Birds and Bees

We took the plunge a couple weeks ago…we had the sex talk…or at least, we started the sex talk.  I’m certainlyScreen Shot 2015-01-16 at 5.12.55 PM hoping it’s going to be ongoing over the next decade or so.  Here’s the story…

The kids are in elementary school now.  We are well aware that our son has been masturbating for quite awhile.  And our daughter has taken to asking us questions like, “how do mommies and daddies decide to have a baby?” in a really loud voice at really inconvenient times in really public places.  So we decided it was time.

But we didn’t know how.

After a little poking around online, I ran across a really fantastic set of books.  There are three books in the series.

We bought copies of the first two.

My son actually watched me pick them out online, so I knew that once the books came, we were committed.  He asked me why I was buying them.  I said it was because his sister wanted to know where babies come from, and I thought it would help if we had a good book with pictures in it to help explain things.

When the books came, my husband and I looked them over.  We really liked the illustrations.  They were cartoon and comic book like, so they were fun, but they were also accurate.  The text seemed straightforward.  There were a couple little cartoon characters of a bird and a bee (ha! ha!) who were supposed to provide some comic relief on the subject.  We thought they were mostly clever, but we did notice that some of their dialogue might give kids the idea it was weird to talk about sex with their parents, so we decided to skip over some things they said.

I admit, we gulped a couple times at the thought of actually saying these things out loud in front of our kids,  but we’ve come to believe very strongly over the last couple years that this conversation needs to start young and occur often.  So we knew we had to start somewhere.  We braced ourselves and dove in.

We read It’s Not the Stork first.  The children were enthralled.  This first book doesn’t really say much about the actual act of sex,  just one sentence.  One of my kids missed it entirely.  The other one just said, “Oh, so do you have to take your clothes off for that?” I affirmed that this was correct and we kept reading.

Some of the topics it does cover are: the difference between boys and girls bodies, how it can feel good to touch your private parts (but it doesn’t use the word masturbation), safe and not safe touching, different kinds of families (but it doesn’t use the words gay or homosexual), where sperm and eggs come from, what happens when a sperm and an egg get together, what a fetus looks like at 1 month, 2 months, etc., how to show love to a new baby, etc.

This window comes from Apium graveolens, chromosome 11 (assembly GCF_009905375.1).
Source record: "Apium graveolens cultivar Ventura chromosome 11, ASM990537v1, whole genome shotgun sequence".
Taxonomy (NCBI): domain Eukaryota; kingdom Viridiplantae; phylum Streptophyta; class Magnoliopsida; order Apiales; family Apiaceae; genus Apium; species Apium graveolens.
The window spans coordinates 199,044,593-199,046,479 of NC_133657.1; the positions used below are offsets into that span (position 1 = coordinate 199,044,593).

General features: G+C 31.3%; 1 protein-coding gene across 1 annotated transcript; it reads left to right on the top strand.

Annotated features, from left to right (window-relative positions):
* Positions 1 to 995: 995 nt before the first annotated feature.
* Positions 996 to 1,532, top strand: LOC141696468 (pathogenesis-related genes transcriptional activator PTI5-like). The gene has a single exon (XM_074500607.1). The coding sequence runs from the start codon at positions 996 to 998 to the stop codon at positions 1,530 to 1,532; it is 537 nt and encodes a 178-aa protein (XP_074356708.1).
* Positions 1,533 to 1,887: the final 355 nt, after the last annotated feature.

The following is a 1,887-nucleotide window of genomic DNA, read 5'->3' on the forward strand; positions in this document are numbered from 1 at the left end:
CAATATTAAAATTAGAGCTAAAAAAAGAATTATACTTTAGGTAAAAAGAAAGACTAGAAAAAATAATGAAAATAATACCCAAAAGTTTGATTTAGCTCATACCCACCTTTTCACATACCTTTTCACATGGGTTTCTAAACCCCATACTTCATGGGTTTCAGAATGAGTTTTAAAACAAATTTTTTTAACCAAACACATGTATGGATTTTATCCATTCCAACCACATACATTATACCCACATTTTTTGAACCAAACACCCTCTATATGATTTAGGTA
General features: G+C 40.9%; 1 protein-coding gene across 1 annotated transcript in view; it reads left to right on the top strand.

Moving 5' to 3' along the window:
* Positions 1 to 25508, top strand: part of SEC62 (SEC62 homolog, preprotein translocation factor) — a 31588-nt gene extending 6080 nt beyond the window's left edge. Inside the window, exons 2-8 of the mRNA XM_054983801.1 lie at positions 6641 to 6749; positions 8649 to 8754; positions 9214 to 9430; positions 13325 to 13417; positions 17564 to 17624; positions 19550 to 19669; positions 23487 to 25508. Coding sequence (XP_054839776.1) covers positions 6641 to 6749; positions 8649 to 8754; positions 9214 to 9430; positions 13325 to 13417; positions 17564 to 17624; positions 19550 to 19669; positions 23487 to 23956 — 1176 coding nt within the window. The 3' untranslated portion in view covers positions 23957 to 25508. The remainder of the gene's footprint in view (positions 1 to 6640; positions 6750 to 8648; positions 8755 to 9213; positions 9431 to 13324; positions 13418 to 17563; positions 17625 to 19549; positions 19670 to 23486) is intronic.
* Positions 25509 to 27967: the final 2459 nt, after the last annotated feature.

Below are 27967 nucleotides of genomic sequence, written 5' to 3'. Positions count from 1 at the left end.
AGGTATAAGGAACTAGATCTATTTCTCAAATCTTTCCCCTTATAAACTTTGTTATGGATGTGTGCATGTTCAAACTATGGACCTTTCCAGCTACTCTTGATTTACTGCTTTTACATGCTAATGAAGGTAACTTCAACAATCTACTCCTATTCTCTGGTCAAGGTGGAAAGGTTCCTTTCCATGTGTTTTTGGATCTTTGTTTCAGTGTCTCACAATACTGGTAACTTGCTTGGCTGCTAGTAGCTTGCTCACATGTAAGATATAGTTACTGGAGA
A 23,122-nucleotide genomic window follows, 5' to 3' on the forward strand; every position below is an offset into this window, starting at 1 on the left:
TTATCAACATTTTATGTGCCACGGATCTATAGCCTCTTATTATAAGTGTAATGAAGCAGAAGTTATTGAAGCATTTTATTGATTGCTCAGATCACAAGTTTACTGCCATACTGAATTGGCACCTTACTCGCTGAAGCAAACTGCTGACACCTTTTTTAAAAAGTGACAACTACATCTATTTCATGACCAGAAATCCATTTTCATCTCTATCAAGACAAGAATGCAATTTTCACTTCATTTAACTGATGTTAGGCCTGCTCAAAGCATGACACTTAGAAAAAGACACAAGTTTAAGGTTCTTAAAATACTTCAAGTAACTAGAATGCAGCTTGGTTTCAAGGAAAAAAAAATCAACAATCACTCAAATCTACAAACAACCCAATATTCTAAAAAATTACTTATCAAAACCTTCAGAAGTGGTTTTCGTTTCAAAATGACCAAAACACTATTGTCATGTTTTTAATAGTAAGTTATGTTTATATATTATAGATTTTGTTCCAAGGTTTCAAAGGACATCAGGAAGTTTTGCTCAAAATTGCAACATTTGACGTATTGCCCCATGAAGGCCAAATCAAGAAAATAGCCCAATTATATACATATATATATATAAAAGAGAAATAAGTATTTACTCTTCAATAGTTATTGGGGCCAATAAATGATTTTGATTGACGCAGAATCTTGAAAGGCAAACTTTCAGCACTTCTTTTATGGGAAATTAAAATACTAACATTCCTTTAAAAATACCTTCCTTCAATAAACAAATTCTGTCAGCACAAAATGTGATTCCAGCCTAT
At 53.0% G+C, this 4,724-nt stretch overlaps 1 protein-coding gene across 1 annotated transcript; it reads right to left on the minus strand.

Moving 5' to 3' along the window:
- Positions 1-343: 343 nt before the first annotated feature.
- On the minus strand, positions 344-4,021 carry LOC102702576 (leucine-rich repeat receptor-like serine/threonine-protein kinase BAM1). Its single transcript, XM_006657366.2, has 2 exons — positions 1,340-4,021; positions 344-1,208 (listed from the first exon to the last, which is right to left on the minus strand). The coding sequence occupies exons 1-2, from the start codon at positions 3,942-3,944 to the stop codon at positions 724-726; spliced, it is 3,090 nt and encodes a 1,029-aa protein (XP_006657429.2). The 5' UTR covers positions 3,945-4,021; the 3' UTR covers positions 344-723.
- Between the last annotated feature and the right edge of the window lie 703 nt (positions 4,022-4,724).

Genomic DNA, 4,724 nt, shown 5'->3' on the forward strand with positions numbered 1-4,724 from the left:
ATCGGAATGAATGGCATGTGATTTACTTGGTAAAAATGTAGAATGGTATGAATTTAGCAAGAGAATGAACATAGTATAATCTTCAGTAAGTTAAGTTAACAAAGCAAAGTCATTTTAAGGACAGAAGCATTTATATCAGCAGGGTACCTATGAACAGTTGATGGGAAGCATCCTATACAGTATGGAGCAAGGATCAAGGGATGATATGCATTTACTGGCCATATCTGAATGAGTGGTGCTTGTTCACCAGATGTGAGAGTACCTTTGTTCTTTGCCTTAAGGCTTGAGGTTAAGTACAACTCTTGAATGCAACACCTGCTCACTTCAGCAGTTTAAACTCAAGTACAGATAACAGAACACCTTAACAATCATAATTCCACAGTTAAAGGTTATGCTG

I liked that the book mentioned masturbation.  That is something that we’d tried talking to our son about previously, but we both felt so awkward about it that none of the conversations seemed to go very well.  But the book finally gave us the language to talk about it.

I had planned to read the 2nd book to only my older child, but somehow it didn’t quite work out that way.  My kids think they have to do everything together, so the idea of someone getting a whole book read to them and the other one being left out was basically wrong.

So we all read It’s So Amazing together too.   For me, this one was harder to get through.  This one went into slightly more detail about sex.  It talked more about masturbation and used the correct word to describe it.  It talked about puberty and wet dreams and the menstrual cycle.  It talked about homosexuality and condoms and HIV/AIDS. Some pages were hard to get through. Some I procrastinated on so that I’d have time to pray and mentally prepare myself ahead of time.

But regardless of how difficult it was for me to get through the book, it didn’t seem to phase the kids at all.  They just thought it was really interesting, and the nights that I said we couldn’t read it, they were extremely disappointed.

So, we’ll see how things go from here.  Hopefully, this experience has opened the lines of communication and they’ll stay open well into the future.

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3 replies
  1. HornyHubby says:

    Great post! Thanks for sharing. I will have to check into those books. I like how your kids seemed to take it in like normal. I have often thought that kids take their cues from their parents. If they fall down and the parent has a look of concern or panic then they panic. But if the parent stays calm they stay calm. Same with this. If you are weird about talking about sex and you make it weird, then it wil l be weird for them. But if you talk to them about it casually just like any other subject they will take it casually. And your kids will learn about sex somewhere, so make sure they get it from you as the parent instead of the Internet, kids at school or in the backseat of a car with someone of the opposite sex. And I’ve heard it’s best to have a continual ongoing discussion and not expect it to be a one time thing. They will have questions as they get older and you want to foster an environment where they can come to you with those questions comfortably. And not just during adolescence but for the rest of their life. Even after they get married they may have questions or concerns or problems. Who better to call than mom and dad? Especially if they’re used to talking about sex with you.

  2. hornyGG says:

    I read this late last night and let me say I totally agree with you and Blondie. Teaching our kids about sex is most important.

    Ben and I have had “the talk ” with each of our kids when they were younger. We try to keep an open line of honest communication. We wanted them to feel they could come talk to us about anything, including sex. We are pleased that they often do.

    Thank you for posting this! God bless and stay horny my friend.

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